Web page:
James v. Higginbotham
|Supreme Court of Nebraska
|60 Neb. 203,82 N.W. 625
|JAMES v. HIGGINBOTHAM.
|02 May 1900
A judgment will not be reversed for error of law occurring at the trial, unless it is alleged in the petition in error, and shown by the record, that the court erred in overruling the motion for a new trial.
Error to district court, Otoe county; Ramsey, Judge.
Action by Thomas S. Higginbotham against John W. James. Judgment for plaintiff, and defendant brings error. Affirmed.
Sloan & Moran and S. J. Stevenson, for plaintiff in error.
John C. Watson, John V. Morgan, John W. Dixon, and E. F. Warren, for defendant in error.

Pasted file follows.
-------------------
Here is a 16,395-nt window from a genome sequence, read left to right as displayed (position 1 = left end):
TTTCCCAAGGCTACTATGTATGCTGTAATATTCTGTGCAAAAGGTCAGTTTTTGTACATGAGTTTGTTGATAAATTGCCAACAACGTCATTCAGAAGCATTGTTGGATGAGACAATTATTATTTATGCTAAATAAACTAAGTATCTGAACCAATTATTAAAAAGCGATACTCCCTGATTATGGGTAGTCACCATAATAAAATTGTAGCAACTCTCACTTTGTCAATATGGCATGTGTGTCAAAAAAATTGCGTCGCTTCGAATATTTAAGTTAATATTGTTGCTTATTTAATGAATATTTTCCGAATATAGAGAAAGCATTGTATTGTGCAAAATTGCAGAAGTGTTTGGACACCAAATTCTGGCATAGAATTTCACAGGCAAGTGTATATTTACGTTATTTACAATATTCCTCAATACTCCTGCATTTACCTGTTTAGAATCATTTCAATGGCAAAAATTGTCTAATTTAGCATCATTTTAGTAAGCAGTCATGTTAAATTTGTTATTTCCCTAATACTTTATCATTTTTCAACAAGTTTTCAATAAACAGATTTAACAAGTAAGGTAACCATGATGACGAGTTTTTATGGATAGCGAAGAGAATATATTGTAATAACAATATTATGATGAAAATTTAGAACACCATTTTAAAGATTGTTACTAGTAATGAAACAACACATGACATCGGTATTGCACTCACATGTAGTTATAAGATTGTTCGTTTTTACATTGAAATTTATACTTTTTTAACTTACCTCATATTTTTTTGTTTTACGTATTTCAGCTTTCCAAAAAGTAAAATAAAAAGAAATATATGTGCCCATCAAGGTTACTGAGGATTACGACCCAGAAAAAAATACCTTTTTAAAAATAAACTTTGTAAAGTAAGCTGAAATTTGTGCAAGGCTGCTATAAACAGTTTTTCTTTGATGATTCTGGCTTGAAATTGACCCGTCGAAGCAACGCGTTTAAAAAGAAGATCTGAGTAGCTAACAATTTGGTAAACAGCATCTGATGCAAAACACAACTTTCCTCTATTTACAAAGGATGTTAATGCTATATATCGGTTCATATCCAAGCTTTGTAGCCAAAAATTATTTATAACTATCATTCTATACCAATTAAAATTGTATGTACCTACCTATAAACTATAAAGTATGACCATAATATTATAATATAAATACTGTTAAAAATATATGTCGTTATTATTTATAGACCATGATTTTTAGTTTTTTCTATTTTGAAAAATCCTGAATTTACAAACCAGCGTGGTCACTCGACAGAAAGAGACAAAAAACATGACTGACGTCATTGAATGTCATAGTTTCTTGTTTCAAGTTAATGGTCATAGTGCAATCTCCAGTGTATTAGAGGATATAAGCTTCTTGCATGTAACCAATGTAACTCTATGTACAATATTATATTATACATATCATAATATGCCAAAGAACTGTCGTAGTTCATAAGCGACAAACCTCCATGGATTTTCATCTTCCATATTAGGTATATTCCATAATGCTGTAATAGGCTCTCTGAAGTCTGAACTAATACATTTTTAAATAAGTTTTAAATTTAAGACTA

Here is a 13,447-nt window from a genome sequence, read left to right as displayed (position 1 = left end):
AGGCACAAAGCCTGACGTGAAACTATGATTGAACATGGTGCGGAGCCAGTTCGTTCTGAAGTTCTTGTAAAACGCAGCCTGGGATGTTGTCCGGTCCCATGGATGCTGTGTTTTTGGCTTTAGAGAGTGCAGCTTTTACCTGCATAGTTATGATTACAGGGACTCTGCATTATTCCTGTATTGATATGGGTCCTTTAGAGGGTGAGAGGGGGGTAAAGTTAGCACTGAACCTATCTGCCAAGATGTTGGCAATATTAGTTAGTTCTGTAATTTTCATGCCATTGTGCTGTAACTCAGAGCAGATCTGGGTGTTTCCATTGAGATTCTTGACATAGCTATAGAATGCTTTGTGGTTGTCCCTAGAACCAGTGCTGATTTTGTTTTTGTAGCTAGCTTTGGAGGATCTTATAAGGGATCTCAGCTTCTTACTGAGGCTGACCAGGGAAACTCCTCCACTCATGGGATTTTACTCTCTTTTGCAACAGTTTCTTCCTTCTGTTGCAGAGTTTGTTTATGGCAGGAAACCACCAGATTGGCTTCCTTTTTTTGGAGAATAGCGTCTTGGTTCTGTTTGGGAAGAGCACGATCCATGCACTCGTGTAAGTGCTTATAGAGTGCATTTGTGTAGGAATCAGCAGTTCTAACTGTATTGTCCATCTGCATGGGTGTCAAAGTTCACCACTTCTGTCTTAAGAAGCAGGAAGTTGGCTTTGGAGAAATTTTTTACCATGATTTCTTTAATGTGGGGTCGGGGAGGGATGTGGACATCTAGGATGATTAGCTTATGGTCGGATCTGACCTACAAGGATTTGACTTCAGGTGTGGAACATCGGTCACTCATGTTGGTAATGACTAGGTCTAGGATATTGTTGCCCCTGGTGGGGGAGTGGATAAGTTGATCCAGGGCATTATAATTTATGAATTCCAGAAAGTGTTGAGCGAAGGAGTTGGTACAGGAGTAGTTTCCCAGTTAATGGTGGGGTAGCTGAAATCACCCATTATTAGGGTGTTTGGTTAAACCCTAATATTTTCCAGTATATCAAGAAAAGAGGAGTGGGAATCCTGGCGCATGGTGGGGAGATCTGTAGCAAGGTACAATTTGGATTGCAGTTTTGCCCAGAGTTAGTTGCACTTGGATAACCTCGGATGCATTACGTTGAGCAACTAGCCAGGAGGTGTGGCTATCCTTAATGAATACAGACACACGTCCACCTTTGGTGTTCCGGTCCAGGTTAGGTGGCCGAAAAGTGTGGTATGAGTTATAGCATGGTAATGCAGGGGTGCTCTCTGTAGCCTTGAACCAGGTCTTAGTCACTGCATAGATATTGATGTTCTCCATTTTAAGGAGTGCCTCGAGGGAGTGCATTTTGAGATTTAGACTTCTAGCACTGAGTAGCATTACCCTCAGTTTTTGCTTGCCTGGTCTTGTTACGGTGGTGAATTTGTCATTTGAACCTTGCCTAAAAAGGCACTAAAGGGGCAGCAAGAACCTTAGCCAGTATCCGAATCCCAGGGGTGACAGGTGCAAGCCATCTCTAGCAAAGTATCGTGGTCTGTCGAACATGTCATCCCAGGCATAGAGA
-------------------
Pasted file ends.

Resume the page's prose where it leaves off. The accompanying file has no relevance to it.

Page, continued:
Thomas S. Higginbotham sued John W. James in the district court of Otoe county, and obtained a verdict and judgment against him. The rulings of the court assigned for error in the petition in error were all made during the progress of the trial. It may be that some of these rulings, or all of them, were prejudicially erroneous; but, conceding that fact, the judgment must nevertheless be affirmed. The decision of the court on the motion for a new trial is not alleged as error, and cannot, therefore, be considered. Reviewing courts are authorized to consider only the errors specified in the petition in error. All others are waived. To justify the reversal of a judgment for errors of law occurring at the trial, it must appear, not only that the alleged errors were committed, but also that the court erred in denying the application for a new trial. We believe it has never been held in a law case that a judgment should be reversed for error occurring at the trial unless there were, in addition to such error, averment and proof of error in the order denying the motion for a new trial. Regardless of antecedent errors, an application for a new trial may be properly denied for the reason that it was not filed during the trial term, or within three days after the verdict was returned (Bradley v. Slater, 58 Neb. 554, 78 N. W. 1069), or on the ground that the errors committed were not the errors assigned. Whether or not there was error in the order overruling the motion for a new trial in this case, we cannot decide, because that question is not presented by the record for decision. And, without deciding that a new trial should have been granted by the district court, we cannot, of course, reverse the judgment, and thus, in effect, vacate the verdict. The following cases are referred to in support of our...
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